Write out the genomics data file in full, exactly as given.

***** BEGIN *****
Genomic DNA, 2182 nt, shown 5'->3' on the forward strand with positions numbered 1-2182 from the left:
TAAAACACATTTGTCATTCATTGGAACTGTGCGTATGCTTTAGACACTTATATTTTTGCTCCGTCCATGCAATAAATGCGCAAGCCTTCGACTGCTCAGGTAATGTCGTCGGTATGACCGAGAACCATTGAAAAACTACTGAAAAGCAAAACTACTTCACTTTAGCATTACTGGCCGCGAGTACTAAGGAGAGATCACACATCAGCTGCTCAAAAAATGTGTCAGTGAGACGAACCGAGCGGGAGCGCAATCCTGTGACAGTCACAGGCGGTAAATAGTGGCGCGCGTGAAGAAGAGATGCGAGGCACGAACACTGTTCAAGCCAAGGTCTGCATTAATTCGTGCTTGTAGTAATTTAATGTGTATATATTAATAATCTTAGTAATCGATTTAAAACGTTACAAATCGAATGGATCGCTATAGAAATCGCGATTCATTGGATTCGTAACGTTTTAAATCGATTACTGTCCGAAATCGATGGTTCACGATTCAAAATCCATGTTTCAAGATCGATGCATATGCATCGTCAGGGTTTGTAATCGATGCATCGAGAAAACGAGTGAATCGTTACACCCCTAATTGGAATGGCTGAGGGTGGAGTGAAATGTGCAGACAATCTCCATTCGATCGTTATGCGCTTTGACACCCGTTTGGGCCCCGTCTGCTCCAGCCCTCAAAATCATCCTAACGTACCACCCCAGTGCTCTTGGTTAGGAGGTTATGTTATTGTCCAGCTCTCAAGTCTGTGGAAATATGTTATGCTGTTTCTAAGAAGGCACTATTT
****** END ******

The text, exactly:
Genomic DNA, 2182 nt, shown 5'->3' on the forward strand with positions numbered 1-2182 from the left:
TAAAACACATTTGTCATTCATTGGAACTGTGCGTATGCTTTAGACACTTATATTTTTGCTCCGTCCATGCAATAAATGCGCAAGCCTTCGACTGCTCAGGTAATGTCGTCGGTATGACCGAGAACCATTGAAAAACTACTGAAAAGCAAAACTACTTCACTTTAGCATTACTGGCCGCGAGTACTAAGGAGAGATCACACATCAGCTGCTCAAAAAATGTGTCAGTGAGACGAACCGAGCGGGAGCGCAATCCTGTGACAGTCACAGGCGGTAAATAGTGGCGCGCGTGAAGAAGAGATGCGAGGCACGAACACTGTTCAAGCCAAGGTCTGCATTAATTCGTGCTTGTAGTAATTTAATGTGTATATATTAATAATCTTAGTAATCGATTTAAAACGTTACAAATCGAATGGATCGCTATAGAAATCGCGATTCATTGGATTCGTAACGTTTTAAATCGATTACTGTCCGAAATCGATGGTTCACGATTCAAAATCCATGTTTCAAGATCGATGCATATGCATCGTCAGGGTTTGTAATCGATGCATCGAGAAAACGAGTGAATCGTTACACCCCTAATTGGAATGGCTGAGGGTGGAGTGAAATGTGCAGACAATCTCCATTCGATCGTTATGCGCTTTGACACCCGTTTGGGCCCCGTCTGCTCCAGCCCTCAAAATCATCCTAACGTACCACCCCAGTGCTCTTGGTTAGGAGGTTATGTTATTGTCCAGCTCTCAAGTCTGTGGAAATATGTTATGCTGTTTCTAAGAAGGCACTATTT